CicLAvia, LA Mayor Villaraigosa invite you to grab your bike & cycle your way to better health

CicLAvia participants, October 9, 2011.
CicLAvia participants, October 9, 2011.
David Starkop/Office of Mayor Antonio R. Villaraigosa/Flickr/Creative Commons

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City officials are billing L.A.’s 5th CicLAvia on Sunday as a 9.1 mile “linear” park for Angelinos to bike, skate and walk their way to better health.

L.A. City Councilwoman Jan Perry says closing the streets to motor-traffic and inviting residents to participate in the five-hour moving block party is especially important in light of rising obesity rates throughout the southland.

"When you think about the fact that we have a generation of children who are already battling Type 2 diabetes and childhood obesity in numbers that are higher than my generation, to have an event like CicLAvia and to do it in a regular basis to promote this healthy lifestyle can do nothing but good," said Los Angeles City Councilwoman Jan Perry.

And Carlos Morales of El Sereno couldn’t agree more.

Morales is an avid bicyclist and founder of L.A.’s Eastside Bike Club — one of the organizations promoting CicLAvia. But it was only a few years ago that Morales, who stands 5'9", tipped the scales at 400 lbs. Now, he's 200 pounds lighter.

"I had a medicine chest full of medicine and finally after several years a doctor told me: 'Carlos, I’ve done everything I can. I know you know a lot of people and there’s going to be a lot of people at your funeral,''' Morales recalled, his voice cracking with emotion. "This was several years ago and I still think about it and I wouldn’t be here if it wasn’t for cycling."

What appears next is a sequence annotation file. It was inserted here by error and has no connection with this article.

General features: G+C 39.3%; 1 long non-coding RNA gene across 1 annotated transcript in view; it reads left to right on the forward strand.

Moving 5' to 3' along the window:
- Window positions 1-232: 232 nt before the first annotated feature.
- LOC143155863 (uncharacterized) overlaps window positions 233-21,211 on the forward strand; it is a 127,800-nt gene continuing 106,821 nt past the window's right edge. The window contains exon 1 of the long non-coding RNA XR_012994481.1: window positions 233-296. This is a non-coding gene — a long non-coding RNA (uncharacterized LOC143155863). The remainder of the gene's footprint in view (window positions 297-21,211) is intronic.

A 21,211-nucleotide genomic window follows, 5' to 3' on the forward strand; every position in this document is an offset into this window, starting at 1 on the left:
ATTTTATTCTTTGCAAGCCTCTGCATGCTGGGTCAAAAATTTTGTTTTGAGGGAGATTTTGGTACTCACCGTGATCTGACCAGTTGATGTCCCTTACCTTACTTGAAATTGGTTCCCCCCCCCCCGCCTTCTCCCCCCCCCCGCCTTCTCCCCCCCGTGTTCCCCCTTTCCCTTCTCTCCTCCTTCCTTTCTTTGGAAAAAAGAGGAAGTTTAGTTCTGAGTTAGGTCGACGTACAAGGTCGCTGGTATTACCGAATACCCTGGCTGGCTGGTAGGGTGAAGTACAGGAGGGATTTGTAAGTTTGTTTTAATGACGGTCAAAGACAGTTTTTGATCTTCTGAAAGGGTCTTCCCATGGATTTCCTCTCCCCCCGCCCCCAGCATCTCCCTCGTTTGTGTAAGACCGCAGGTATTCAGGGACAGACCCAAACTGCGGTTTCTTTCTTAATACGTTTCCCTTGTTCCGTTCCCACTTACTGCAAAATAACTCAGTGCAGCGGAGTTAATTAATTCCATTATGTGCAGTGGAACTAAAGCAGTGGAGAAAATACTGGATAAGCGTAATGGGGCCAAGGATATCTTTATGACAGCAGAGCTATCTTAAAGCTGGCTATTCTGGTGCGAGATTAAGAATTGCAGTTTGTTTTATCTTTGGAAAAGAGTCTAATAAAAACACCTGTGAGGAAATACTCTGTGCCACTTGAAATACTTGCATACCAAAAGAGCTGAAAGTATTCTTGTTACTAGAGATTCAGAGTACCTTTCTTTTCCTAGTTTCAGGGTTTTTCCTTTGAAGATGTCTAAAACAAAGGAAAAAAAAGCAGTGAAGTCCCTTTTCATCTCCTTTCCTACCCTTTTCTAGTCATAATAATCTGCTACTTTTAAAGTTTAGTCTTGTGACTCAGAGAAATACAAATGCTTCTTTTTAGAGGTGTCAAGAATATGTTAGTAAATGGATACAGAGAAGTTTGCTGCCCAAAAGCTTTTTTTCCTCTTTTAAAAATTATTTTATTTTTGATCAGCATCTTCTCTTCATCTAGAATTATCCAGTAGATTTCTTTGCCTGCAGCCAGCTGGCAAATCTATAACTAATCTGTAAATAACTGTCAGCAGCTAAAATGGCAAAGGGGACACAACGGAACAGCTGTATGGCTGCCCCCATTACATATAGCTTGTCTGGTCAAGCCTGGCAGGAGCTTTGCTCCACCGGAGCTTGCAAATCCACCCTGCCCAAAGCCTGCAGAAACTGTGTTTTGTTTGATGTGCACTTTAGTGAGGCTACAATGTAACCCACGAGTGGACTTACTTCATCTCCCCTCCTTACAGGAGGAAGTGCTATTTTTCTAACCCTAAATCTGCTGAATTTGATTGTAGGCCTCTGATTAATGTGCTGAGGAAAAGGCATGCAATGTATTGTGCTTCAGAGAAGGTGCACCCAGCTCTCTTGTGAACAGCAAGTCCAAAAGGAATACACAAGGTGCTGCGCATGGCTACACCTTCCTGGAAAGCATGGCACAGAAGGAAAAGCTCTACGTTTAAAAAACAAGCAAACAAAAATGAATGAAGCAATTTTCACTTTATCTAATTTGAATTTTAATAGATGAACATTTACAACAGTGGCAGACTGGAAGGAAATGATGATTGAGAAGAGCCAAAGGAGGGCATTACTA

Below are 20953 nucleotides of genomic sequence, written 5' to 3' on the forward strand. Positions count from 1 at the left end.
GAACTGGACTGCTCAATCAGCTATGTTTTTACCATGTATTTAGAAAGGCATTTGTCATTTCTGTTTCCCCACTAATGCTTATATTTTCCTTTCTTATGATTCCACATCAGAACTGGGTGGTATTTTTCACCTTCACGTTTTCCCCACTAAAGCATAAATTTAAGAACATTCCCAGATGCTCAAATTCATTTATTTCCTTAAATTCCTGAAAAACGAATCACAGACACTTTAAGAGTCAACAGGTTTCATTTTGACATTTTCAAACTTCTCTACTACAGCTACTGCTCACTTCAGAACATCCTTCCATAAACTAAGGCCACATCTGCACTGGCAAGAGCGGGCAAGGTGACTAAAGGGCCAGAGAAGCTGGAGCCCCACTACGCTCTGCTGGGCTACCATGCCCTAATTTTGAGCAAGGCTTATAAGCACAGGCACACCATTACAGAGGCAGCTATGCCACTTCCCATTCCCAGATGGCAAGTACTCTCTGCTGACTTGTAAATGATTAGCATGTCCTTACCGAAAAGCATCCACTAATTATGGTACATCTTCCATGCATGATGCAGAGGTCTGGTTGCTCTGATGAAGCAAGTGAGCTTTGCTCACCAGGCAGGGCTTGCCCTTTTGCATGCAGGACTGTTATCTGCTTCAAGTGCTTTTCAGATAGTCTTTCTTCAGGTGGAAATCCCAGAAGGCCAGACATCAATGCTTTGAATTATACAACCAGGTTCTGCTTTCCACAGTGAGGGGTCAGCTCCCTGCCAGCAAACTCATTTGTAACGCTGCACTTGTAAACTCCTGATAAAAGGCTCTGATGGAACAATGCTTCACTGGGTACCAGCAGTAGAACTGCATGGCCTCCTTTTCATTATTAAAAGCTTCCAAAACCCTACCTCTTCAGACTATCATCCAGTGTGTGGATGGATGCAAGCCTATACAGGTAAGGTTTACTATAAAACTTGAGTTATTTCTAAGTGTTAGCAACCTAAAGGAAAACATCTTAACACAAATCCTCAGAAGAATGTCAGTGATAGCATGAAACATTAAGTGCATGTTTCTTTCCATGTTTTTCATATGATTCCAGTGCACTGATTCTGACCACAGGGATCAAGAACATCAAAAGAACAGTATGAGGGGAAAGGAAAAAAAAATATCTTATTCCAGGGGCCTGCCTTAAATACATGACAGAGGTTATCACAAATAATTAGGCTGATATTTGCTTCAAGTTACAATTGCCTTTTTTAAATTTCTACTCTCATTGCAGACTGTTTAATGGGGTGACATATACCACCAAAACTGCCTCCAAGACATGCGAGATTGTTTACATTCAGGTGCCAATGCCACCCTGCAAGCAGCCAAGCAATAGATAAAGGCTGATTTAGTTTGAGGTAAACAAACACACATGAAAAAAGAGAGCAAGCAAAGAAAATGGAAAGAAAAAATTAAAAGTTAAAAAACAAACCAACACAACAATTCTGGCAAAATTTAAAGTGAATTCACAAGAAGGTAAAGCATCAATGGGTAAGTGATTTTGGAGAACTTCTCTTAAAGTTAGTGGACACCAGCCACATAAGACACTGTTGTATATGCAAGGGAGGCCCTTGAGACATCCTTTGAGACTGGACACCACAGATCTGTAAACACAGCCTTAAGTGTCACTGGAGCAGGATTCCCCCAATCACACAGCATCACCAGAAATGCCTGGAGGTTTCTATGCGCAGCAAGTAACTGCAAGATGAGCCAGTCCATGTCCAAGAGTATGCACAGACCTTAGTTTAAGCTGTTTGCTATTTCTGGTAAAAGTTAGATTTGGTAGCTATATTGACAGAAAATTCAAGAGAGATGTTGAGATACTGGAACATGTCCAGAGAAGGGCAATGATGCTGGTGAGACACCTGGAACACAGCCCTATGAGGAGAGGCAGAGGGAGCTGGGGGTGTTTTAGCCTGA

CicLAvia draws inspiration from an event in Bogota, Colombia called "Ciclovia" that each Sunday attracts up to a million Colombians who enjoy 75 miles of car-free streets and better health for the exercise they get.

L.A. Mayor Antonio Villaraigosa told KPCC he believes a day of celebrating the bicycle is good for both the physical and emotional health of Angelinos.

"In a city addicted to the single passenger automobile — a city where we're stuck in traffic on average in a year I think close to four weeks — a day with out a car is a beautiful thing," Villaraigosa said.

Villaraigosa said Los Angeles footed $205,000 of the $350,000 bill for the 5th CicLAvia, which runs from 10 a.m. to 3 p.m. on Sunday. It's free to the public.